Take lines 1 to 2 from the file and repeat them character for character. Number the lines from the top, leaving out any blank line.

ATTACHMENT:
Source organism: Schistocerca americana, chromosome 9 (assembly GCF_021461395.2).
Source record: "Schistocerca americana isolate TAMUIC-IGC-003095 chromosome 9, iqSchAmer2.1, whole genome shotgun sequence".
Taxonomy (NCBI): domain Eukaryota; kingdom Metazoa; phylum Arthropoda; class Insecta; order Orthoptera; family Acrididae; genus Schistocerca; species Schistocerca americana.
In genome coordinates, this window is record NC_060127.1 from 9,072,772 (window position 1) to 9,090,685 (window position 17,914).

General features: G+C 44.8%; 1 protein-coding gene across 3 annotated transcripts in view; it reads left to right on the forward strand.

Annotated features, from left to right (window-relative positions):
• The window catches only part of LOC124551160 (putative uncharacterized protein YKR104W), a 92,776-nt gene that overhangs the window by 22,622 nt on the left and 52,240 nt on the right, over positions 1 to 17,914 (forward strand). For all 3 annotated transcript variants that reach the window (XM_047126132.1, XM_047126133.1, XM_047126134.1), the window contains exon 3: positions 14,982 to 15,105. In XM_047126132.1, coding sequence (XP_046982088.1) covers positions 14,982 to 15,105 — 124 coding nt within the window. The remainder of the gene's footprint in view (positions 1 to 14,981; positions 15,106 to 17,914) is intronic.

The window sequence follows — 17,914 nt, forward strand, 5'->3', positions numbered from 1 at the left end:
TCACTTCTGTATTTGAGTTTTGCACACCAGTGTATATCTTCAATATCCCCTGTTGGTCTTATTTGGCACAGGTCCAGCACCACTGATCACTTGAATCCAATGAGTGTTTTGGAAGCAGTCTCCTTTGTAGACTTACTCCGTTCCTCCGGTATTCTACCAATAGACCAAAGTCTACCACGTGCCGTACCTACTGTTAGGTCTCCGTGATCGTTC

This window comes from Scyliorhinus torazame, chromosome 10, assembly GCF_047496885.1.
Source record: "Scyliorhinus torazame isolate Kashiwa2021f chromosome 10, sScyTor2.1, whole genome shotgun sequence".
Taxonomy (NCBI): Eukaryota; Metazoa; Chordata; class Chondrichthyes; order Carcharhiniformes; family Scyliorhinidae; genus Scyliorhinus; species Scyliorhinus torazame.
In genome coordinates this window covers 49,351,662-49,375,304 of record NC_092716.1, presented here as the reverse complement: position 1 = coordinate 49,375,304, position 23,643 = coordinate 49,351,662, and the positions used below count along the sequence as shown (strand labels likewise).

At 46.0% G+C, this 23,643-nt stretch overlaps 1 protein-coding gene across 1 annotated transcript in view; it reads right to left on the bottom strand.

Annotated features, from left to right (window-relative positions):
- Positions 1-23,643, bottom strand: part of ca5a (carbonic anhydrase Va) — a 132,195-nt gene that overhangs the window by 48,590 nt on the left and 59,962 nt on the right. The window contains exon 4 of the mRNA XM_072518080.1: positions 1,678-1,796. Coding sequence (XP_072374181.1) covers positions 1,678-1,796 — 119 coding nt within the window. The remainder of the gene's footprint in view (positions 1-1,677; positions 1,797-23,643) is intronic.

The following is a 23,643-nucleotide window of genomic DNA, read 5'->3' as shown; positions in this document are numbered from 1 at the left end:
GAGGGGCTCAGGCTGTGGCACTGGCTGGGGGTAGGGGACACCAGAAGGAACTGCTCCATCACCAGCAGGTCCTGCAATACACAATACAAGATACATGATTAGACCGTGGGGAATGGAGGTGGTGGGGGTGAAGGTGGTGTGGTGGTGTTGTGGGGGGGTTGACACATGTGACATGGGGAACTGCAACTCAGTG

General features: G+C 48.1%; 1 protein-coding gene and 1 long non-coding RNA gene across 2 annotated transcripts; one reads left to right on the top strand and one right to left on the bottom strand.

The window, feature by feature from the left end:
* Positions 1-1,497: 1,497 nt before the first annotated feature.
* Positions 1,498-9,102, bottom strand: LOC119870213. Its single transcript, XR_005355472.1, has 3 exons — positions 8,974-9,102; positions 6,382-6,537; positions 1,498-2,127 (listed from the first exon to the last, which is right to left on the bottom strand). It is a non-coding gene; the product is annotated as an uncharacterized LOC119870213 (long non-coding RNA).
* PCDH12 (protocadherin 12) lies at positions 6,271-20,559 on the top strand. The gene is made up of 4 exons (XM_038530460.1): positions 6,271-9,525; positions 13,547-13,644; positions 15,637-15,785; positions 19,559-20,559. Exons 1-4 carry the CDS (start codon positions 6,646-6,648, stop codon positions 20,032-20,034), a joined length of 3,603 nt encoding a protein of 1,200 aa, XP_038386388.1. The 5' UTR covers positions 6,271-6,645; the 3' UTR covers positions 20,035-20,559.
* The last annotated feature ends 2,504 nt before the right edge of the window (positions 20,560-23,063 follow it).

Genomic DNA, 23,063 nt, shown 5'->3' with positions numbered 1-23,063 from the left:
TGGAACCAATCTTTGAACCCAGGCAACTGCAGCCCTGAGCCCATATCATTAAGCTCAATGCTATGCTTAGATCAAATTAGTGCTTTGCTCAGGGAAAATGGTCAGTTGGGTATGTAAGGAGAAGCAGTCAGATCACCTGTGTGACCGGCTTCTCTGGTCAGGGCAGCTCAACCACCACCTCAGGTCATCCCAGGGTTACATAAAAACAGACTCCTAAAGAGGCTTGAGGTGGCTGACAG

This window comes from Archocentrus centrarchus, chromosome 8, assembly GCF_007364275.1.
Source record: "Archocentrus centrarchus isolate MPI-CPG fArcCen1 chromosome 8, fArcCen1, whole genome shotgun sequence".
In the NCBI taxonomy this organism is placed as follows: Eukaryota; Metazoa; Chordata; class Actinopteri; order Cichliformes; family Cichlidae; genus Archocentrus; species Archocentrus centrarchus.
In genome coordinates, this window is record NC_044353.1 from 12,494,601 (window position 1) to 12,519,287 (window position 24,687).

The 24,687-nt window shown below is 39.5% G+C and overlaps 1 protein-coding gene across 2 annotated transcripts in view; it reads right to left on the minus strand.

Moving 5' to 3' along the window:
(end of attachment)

Source organism: Schistocerca americana, chromosome 9 (assembly GCF_021461395.2).
Source record: "Schistocerca americana isolate TAMUIC-IGC-003095 chromosome 9, iqSchAmer2.1, whole genome shotgun sequence".